"The Political Cartoonist as Entrepreneur: Arkansas Cartoonists Working Both Sides of Campaigns," with Revis Edmonds
Thomas Nast, the famed post-Civil War political cartoonist for Harper’s Weekly, is best known for the cartoons that aroused outrage against the “Tweed Ring.” Even with his fame, Nast was not wealthy, and his salary was not lucrative. One basic truth remained: those who used the editorial cartoon to sway the masses found that in spite of their acclaim, the bills had to be paid. Nast did not prosper financially until he drew commercially and published books.
In Arkansas, that divergence was more pronounced. Early cartoonists whose work was featured in state newspapers had outside income. This changed when the first full time cartoonists were hired. They avoided hard-edged commentary and antagonizing their targets. This mold was broken with George Fisher and his cartoons, which ultimately came to the "Arkansas Gazette." Fisher combined humorous images of public figures with hard-edged commentary that often rankled the intended subject. So how did men who held public figures up to scrutiny square this with being on the payrolls of these same people? Did personal relationships thrive in spite of this dichotomy? This presentation will seek to examine how cartooning and capitalism, within the personal politics of a small southern state, coexisted and clashed.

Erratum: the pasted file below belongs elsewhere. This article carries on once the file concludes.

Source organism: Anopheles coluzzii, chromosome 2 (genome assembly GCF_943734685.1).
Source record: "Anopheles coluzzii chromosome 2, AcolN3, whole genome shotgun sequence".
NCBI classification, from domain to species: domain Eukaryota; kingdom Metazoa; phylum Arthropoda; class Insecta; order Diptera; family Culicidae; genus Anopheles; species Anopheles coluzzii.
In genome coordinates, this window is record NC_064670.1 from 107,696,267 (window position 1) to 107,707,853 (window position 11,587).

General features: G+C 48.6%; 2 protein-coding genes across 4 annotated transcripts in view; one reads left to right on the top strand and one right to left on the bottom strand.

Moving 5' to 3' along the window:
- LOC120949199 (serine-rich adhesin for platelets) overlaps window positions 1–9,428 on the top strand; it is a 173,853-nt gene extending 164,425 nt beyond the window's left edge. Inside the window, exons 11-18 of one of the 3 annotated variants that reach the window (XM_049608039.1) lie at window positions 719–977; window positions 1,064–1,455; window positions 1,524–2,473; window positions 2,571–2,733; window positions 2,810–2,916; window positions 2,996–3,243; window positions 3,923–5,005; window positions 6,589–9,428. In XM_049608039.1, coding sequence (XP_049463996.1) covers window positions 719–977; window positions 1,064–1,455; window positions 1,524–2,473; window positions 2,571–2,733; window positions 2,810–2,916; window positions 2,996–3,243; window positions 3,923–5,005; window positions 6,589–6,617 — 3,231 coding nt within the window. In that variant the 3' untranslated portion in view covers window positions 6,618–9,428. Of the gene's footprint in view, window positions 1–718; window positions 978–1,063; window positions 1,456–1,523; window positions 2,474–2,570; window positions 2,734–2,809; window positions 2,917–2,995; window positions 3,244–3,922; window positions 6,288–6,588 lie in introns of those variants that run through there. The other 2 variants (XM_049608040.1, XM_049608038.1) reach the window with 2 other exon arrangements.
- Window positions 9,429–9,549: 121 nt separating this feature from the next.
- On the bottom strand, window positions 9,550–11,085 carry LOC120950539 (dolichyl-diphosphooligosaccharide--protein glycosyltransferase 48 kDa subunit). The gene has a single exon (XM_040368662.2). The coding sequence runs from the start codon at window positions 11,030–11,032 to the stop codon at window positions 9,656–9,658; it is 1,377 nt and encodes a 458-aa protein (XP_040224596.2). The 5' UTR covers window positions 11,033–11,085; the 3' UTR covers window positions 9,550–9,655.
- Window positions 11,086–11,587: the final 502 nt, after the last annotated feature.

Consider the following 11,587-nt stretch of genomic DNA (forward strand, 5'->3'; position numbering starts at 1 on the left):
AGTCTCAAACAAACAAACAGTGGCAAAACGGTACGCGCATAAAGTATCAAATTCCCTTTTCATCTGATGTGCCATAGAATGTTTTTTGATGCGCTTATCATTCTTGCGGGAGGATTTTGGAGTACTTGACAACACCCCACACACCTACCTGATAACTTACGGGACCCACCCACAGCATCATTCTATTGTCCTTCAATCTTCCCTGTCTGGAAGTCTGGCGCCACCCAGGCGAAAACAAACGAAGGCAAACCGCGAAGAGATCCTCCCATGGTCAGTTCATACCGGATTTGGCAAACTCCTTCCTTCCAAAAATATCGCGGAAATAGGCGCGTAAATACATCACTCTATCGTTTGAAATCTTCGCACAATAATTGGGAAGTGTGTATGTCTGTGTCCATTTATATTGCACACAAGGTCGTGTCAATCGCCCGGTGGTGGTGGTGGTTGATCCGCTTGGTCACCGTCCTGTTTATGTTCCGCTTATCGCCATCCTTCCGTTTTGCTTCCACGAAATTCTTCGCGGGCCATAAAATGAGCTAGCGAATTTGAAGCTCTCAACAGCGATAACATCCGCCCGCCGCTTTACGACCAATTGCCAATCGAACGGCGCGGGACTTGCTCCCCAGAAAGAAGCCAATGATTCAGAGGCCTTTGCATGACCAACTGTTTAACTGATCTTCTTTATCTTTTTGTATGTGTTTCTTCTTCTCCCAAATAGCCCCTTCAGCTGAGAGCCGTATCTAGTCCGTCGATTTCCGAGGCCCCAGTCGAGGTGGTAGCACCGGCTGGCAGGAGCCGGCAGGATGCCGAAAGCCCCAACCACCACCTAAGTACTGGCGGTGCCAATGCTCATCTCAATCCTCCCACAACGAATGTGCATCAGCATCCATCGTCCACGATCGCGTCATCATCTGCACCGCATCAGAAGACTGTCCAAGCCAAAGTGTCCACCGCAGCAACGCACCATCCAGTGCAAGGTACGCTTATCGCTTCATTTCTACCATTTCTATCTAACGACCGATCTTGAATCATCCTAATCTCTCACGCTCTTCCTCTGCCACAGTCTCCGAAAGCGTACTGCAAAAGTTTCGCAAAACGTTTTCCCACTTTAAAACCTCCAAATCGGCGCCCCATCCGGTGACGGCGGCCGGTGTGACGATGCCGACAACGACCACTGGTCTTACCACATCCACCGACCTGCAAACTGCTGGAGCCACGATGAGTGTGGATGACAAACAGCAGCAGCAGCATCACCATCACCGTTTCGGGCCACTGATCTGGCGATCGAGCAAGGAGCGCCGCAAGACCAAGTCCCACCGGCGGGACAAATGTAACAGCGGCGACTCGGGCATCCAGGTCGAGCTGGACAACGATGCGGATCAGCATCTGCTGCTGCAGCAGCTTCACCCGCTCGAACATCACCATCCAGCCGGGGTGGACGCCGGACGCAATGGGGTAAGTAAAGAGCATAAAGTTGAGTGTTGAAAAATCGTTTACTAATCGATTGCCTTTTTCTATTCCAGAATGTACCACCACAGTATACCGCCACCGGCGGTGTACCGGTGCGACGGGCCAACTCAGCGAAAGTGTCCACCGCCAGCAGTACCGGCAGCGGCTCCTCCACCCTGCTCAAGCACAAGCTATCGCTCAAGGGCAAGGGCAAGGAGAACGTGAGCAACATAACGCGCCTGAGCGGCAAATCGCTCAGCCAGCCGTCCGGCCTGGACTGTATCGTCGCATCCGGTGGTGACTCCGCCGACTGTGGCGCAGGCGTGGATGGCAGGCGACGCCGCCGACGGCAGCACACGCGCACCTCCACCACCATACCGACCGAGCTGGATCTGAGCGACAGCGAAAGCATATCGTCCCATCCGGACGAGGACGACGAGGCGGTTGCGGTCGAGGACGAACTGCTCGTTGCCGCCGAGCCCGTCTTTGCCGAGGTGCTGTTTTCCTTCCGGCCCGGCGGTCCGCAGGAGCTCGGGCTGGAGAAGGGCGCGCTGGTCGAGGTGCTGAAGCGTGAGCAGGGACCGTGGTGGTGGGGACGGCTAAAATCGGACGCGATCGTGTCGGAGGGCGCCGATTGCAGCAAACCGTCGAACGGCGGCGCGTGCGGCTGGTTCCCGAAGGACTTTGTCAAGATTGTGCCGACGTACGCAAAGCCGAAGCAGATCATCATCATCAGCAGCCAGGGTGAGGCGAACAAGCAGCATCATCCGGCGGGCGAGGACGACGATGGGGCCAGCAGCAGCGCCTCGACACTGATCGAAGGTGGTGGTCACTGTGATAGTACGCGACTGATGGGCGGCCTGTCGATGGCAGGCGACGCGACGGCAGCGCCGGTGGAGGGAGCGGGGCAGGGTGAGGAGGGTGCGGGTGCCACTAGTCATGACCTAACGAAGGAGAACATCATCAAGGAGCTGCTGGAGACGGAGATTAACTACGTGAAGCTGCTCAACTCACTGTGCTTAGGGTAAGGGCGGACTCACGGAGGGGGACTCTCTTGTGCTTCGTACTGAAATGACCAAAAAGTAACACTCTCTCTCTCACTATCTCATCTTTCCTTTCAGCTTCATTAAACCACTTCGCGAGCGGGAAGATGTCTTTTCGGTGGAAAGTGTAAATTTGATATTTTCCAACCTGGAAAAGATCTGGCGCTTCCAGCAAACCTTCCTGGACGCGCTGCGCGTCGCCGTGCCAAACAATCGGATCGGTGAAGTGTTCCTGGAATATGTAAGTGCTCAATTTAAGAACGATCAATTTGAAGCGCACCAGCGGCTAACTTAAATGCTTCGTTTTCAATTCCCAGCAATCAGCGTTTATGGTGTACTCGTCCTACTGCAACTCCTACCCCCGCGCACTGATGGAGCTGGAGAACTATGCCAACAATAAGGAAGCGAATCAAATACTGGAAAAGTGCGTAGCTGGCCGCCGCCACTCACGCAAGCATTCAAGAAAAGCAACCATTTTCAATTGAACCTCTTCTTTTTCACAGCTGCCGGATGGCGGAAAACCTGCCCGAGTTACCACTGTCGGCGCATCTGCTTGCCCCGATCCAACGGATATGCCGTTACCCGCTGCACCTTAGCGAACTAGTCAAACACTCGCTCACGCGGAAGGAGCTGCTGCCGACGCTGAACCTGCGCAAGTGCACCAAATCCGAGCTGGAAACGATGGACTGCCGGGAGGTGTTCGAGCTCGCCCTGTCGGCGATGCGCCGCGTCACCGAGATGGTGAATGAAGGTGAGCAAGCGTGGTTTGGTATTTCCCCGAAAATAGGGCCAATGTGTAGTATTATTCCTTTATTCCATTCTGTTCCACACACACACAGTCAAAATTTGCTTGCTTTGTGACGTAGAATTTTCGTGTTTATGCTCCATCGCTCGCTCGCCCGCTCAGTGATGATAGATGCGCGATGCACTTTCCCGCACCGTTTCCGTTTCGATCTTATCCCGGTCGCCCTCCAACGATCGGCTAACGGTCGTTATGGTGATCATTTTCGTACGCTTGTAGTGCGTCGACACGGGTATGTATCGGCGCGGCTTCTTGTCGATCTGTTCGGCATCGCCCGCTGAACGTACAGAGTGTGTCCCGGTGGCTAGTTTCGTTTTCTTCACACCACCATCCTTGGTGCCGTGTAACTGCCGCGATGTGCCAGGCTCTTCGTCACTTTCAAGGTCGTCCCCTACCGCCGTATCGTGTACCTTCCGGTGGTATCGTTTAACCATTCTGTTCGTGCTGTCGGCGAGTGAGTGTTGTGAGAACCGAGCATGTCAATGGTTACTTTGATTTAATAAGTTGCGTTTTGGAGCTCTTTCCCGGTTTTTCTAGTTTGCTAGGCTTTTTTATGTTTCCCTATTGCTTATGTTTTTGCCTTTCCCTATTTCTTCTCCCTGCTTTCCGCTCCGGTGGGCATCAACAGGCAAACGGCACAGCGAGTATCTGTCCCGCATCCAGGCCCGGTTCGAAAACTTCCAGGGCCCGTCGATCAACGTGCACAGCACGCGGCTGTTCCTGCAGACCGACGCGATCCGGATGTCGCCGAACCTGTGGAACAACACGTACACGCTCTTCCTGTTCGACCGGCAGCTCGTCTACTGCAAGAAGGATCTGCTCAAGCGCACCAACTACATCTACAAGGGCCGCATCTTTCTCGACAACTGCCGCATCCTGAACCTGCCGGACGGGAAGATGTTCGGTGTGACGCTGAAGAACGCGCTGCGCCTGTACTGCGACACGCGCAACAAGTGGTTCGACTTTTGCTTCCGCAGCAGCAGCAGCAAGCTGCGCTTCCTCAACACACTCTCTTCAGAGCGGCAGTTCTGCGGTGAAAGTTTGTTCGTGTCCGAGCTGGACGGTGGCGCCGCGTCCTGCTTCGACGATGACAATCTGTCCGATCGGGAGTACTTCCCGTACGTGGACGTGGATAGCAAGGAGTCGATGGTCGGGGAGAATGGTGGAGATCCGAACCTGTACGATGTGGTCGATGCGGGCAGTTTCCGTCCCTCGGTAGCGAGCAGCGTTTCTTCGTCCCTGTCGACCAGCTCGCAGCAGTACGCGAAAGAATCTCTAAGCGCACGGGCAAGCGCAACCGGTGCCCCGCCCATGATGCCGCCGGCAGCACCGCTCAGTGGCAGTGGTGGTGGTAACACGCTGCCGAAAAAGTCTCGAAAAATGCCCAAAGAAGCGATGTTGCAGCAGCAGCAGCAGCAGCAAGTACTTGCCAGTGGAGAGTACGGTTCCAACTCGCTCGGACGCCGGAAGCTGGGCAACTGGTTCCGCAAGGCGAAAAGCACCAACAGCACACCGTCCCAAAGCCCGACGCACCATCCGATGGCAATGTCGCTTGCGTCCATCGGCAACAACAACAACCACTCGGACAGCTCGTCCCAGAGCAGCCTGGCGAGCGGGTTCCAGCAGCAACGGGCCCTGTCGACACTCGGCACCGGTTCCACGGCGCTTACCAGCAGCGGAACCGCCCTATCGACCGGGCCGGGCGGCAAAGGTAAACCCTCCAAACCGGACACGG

Revis Edmonds is an Adjunct Instructor of History at Arkansas State University-Newport and a Research Assistant at the ASU Archives and Special Collections. He has a BA in History/Political Science from UCA, a MA in History from UCA, a BA in Heritage Studies from ASU, and will receive a PhD in Heritage Studies in August for his dissertation entitled, “Late to the Party: How the 1990 Gubernatorial Election Shaped Arkansas’s Belated Political Realignment.” He is the winner of the 2016 Charles O. Durnett Award for Civil War History for “The Forgotten Soldiers: Remembering the African American Regiments at the Battle of Helena” and the Lucille Westbrook Award for Local History for “The Kream Kastle and its Place in Blytheville’s ‘Barbecue Mecca” from the Arkansas Historical Association. Edmonds has a 21 year career in public education and six years as adjunct faculty at Arkansas Northeastern College and Arkansas State University-Newport and 10 years as a faculty member at Arkansas Governor’s School.
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